A veteran art critic helps us make sense of modern and contemporary art
The landscape of contemporary art has changed dramatically during the last hundred years: from Malevich's 1915 painting of a single black square and Duchamp's 1917 signed porcelain urinal to Jackson Pollock's midcentury "drip" paintings; Chris Burden's "Shoot" (1971), in which the artist was voluntarily shot in the arm with a rifle; Urs Fischer's "You" (2007), a giant hole dug in the floor of a New York gallery; and the conceptual and performance art of today's Ai Weiwei and Marina Abramovic. The shifts have left the art-viewing public (understandably) perplexed.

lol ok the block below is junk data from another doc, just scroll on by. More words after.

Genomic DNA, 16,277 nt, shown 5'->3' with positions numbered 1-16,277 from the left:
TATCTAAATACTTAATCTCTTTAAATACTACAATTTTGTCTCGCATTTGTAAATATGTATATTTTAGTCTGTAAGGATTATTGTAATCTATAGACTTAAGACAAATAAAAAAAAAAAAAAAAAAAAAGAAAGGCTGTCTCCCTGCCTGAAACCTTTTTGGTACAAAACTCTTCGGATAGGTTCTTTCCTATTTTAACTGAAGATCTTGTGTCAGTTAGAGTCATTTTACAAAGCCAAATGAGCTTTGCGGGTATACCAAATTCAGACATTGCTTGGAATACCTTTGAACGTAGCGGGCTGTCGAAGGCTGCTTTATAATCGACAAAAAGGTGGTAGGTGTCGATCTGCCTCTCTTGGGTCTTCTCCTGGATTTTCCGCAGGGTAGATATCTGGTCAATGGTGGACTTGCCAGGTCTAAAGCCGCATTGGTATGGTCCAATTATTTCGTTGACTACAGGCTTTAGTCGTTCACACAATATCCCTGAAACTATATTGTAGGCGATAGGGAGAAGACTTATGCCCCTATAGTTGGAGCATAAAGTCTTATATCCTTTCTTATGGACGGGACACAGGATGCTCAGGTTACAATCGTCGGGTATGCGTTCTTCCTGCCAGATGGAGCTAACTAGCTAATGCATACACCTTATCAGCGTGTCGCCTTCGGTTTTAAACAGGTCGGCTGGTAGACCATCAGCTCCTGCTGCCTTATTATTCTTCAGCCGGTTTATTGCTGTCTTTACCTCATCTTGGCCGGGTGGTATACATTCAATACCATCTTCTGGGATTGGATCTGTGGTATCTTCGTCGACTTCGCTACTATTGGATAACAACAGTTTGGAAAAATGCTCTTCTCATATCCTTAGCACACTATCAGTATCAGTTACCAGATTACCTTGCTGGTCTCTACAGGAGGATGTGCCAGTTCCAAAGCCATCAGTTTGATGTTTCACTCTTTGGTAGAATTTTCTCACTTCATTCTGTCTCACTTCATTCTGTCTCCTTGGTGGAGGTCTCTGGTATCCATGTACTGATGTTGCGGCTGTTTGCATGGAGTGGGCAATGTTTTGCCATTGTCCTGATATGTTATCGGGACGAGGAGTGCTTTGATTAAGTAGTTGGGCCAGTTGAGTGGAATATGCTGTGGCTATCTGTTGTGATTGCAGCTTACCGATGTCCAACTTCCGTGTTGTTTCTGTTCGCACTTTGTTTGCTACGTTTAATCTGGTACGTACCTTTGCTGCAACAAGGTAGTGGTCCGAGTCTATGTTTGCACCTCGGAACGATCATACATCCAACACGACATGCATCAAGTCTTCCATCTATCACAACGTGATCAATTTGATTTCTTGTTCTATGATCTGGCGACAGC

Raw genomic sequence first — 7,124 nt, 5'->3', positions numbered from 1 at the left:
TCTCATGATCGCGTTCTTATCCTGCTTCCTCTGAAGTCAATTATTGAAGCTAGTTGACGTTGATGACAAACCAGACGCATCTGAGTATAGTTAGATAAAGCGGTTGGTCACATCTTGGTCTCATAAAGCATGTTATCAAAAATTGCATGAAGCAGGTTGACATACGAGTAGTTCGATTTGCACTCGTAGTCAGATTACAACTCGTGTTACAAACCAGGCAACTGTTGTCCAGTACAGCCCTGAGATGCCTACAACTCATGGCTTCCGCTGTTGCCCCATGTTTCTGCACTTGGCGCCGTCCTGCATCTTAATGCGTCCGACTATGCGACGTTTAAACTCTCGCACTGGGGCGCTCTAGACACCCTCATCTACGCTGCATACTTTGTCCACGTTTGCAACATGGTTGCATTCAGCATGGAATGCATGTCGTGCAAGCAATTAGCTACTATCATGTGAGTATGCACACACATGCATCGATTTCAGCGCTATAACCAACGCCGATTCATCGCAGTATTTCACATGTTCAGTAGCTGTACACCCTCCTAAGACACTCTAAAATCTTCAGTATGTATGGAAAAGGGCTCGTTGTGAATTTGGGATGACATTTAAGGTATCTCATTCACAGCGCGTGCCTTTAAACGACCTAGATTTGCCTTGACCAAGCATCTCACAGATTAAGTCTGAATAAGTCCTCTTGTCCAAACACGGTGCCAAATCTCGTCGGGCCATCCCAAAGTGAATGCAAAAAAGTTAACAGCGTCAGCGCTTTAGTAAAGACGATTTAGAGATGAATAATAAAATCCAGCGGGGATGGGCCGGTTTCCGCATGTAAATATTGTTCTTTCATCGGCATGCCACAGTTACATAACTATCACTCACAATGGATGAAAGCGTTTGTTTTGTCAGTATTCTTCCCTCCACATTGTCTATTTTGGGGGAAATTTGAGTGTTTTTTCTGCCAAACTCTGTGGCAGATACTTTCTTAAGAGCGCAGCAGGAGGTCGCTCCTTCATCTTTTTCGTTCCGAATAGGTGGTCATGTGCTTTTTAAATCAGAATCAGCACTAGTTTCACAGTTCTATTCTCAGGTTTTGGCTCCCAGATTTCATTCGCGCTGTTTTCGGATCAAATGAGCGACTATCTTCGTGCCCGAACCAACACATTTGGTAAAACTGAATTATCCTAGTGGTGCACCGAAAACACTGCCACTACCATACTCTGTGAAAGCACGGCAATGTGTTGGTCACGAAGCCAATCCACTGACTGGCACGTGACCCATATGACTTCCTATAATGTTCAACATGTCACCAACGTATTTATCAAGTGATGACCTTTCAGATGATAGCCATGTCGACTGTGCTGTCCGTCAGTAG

In The Art of Looking, renowned art critic Lance Esplund demonstrates that works of modern and contemporary art are not as indecipherable as they might seem. With patience, insight, and wit, Esplund guides us through the last century of art and empowers us to approach and appreciate it with new eyes. Eager to democratize genres that can feel inaccessible, Esplund encourages viewers to trust their own taste, guts, and common sense. The Art of Looking will open the eyes of viewers who think that recent art is obtuse, nonsensical, and irrelevant, as well as the eyes of those who believe that the art of the past has nothing to say to our present.